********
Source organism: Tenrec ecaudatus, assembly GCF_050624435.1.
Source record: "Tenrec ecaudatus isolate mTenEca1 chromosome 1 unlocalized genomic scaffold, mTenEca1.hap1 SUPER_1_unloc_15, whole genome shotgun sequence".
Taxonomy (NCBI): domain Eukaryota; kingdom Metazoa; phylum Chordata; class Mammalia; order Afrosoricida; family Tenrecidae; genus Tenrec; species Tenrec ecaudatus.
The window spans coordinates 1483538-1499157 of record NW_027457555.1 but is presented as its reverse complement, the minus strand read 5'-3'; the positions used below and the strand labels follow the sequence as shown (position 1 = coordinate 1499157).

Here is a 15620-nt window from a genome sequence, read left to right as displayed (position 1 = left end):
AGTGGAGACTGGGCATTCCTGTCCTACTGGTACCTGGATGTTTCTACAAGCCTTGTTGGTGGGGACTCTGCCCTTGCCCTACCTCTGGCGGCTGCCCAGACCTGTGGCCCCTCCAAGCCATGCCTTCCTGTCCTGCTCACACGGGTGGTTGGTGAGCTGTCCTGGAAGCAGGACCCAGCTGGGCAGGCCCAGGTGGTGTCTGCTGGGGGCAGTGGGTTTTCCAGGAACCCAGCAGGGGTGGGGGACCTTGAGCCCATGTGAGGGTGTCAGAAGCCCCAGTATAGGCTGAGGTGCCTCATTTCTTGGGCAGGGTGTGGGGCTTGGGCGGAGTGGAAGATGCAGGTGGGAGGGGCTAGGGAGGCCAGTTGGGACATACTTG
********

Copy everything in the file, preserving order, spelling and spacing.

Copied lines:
Source organism: Tenrec ecaudatus, assembly GCF_050624435.1.
Source record: "Tenrec ecaudatus isolate mTenEca1 chromosome 1 unlocalized genomic scaffold, mTenEca1.hap1 SUPER_1_unloc_15, whole genome shotgun sequence".
Taxonomy (NCBI): domain Eukaryota; kingdom Metazoa; phylum Chordata; class Mammalia; order Afrosoricida; family Tenrecidae; genus Tenrec; species Tenrec ecaudatus.
The window spans coordinates 1483538-1499157 of record NW_027457555.1 but is presented as its reverse complement, the minus strand read 5'-3'; the positions used below and the strand labels follow the sequence as shown (position 1 = coordinate 1499157).

Here is a 15620-nt window from a genome sequence, read left to right as displayed (position 1 = left end):
AGTGGAGACTGGGCATTCCTGTCCTACTGGTACCTGGATGTTTCTACAAGCCTTGTTGGTGGGGACTCTGCCCTTGCCCTACCTCTGGCGGCTGCCCAGACCTGTGGCCCCTCCAAGCCATGCCTTCCTGTCCTGCTCACACGGGTGGTTGGTGAGCTGTCCTGGAAGCAGGACCCAGCTGGGCAGGCCCAGGTGGTGTCTGCTGGGGGCAGTGGGTTTTCCAGGAACCCAGCAGGGGTGGGGGACCTTGAGCCCATGTGAGGGTGTCAGAAGCCCCAGTATAGGCTGAGGTGCCTCATTTCTTGGGCAGGGTGTGGGGCTTGGGCGGAGTGGAAGATGCAGGTGGGAGGGGCTAGGGAGGCCAGTTGGGACATACTTG